Sunday, 31 August 2008

Tibetan resistance, the CIA and the murky swamp of history

This story of the CIA's support of Tibetan resistance against the PRC is not often told in English-speaking media, but one you will often hear CCP supporters bring up, often in conjunction with allegations of the old chestnut WMB (western media bias). WMB is the Chinese version of WMD.

It's a cracking tale and an interesting look at how the US viewed mainland China in the couple of decades after the establishment of the People's Republic. It's also drives home the point of how utterly self-interested and lacking in prinicpal international geo-politics is and always has been.

I watched a documentary on this topic last year and remember one Tibetan fighter recalling how betrayed he felt when the US stopped aiding their cause. It was at that point, he said, that he and his comrades realised that the US had never intended to really help the Tibetans still pushing for independence - but just give them enough weapons and training to be a nuisance to the PRC as part of their wider strategic interests.

I must say I'm quite impressed by how well researched this WSJ article seems to be.
Revolt of the Monks
How a Secret CIA Campaign Against China 50 Years Ago Continues to Fester; A Role for Dalai Lama's Brother
By PETER WONACOTTAugust30, 2008
Chodak, an 83-year-old former monk, fled Tibet in the wake of a bloody Chinese invasion more than 50 years ago. Today, he spends his days trimming wool carpets at a refugee center perched above the tranquil tea plantations of this Indian hill town. The plight of Tibetan exiles like Chodak, and their Buddhist message of nonviolence, has drawn world-wide sympathy to their cause.

Tibet's history of resistance
But Chodak's story has a twist.
He's one of the last surviving guerrilla fighters who took up arms against the Chinese during a little-known chapter in Tibet's history. His life has been one of war, not peace. Starting in the late 1950s, the U.S. Central Intelligence Agency trained scores of Tibetans, many of them monks, and then air dropped them back to their country with weapons and wireless radios. The linchpin of the operation was an older brother of the Dalai Lama, the spiritual leader of 2.7 million Tibetans and today a Nobel Prize-winning symbol of peaceful resistance. "We were fighting to protect Buddhism from those who wanted to harm it," said Chodak in an interview, his eyes now clouded with cataracts. These days, armed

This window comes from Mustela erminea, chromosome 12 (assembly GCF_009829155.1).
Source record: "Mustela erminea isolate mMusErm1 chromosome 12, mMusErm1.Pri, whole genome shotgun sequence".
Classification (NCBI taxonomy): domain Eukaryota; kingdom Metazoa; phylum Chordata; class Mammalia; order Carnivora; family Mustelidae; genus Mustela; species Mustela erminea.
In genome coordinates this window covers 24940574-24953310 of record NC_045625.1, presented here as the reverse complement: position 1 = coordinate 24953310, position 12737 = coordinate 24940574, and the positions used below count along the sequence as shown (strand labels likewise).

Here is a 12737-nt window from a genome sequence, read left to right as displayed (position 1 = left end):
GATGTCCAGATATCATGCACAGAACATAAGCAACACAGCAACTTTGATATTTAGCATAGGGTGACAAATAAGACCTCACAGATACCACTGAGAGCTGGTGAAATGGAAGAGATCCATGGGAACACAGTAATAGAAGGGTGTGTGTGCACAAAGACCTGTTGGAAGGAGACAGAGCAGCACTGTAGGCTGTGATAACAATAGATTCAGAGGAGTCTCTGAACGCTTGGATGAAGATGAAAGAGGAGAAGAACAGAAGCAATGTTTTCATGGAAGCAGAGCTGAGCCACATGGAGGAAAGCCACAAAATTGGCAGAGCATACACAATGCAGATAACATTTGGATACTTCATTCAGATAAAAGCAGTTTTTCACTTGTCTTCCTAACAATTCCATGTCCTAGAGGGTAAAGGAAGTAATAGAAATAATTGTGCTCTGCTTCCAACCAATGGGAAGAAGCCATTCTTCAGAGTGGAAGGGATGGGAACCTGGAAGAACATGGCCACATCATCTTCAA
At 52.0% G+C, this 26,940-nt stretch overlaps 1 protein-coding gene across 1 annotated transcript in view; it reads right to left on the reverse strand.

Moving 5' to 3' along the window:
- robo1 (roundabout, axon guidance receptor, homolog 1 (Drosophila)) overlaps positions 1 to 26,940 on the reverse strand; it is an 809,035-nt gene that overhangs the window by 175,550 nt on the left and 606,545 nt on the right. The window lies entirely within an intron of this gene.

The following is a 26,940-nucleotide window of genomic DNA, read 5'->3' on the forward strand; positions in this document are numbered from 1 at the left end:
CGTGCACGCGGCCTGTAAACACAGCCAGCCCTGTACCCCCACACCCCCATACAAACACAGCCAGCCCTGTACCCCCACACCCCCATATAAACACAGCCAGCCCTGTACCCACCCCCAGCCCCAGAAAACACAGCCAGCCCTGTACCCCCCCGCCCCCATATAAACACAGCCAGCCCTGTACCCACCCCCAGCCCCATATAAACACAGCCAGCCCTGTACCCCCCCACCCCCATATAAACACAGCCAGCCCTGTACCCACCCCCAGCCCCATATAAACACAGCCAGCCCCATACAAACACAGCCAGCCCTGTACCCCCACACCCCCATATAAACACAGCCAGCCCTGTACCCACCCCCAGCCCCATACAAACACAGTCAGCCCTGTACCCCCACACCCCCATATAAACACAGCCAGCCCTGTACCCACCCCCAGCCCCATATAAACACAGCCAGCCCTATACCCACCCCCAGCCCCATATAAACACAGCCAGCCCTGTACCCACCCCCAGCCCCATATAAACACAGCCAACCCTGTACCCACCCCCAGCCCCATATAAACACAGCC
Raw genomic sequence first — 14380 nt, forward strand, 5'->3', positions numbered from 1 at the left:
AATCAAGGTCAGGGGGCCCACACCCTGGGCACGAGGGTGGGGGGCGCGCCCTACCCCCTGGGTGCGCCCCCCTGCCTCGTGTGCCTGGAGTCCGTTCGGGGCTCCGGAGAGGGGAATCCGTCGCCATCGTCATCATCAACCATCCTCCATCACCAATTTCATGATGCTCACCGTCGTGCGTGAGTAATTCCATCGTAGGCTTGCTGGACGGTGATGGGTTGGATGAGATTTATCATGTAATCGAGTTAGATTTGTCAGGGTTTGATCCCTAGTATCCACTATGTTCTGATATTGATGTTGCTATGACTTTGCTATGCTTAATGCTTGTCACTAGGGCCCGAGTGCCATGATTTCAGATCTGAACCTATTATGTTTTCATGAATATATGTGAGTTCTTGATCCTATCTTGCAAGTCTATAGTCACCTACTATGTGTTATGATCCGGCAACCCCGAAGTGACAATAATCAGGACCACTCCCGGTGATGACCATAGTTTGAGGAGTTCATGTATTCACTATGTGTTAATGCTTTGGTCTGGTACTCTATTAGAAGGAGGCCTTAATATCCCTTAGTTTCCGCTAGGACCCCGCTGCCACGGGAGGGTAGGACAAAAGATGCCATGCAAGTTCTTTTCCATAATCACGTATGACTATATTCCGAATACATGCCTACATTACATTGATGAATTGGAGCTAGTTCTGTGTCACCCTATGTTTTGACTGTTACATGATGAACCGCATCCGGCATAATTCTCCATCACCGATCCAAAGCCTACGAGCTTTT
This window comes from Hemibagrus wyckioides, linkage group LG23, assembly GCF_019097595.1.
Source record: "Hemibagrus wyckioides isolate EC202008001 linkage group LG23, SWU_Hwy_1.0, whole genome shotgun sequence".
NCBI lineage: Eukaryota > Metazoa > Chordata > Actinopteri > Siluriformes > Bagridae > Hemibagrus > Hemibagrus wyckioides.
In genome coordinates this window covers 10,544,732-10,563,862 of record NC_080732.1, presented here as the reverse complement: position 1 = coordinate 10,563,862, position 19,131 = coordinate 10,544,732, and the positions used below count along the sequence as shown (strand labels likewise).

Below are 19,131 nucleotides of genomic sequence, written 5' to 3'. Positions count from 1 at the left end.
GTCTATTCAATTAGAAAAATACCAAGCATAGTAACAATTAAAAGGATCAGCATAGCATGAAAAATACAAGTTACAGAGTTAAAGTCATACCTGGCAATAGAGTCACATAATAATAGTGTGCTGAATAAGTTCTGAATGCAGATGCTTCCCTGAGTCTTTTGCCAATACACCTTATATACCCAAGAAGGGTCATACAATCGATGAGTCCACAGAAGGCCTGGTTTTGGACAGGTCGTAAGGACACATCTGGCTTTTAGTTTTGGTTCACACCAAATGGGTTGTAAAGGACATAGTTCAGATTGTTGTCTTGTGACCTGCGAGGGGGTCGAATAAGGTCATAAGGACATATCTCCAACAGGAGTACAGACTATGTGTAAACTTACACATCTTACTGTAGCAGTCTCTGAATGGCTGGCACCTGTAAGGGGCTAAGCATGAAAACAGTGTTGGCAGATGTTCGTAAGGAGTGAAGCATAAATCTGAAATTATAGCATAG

with little more than his message of peace and the occasional chortle at Beijing's expense, the 73-year-old Dalai Lama enjoys the upper hand in an international public-relations war. He inspires protests that embarrass the Chinese government around the world, including during the recently concluded Beijing Olympics. He also provokes over-the-top denunciations from Chinese officials. During the unrest in March, Tibet's Communist Party Secretary, Zhang Qingli, accused the Dalai Lama of sabotaging the region's stability and described the Buddhist leader as a "a wolf in monk's clothes, a devil with a human face."

The article goes on the describe how intimately involved in the resistance the Dalai Lama's immediate family was, and how the US support for the resistance waned due becoming bogged down in Vietnam, and then stopped altogether with Nixon's recognition of China.

I would like to take this opportunity to say something deep and profound, something well thought-out and insightful, something maybe even intelligent. But the best I can come up with is this:

Politics is a dirty business.

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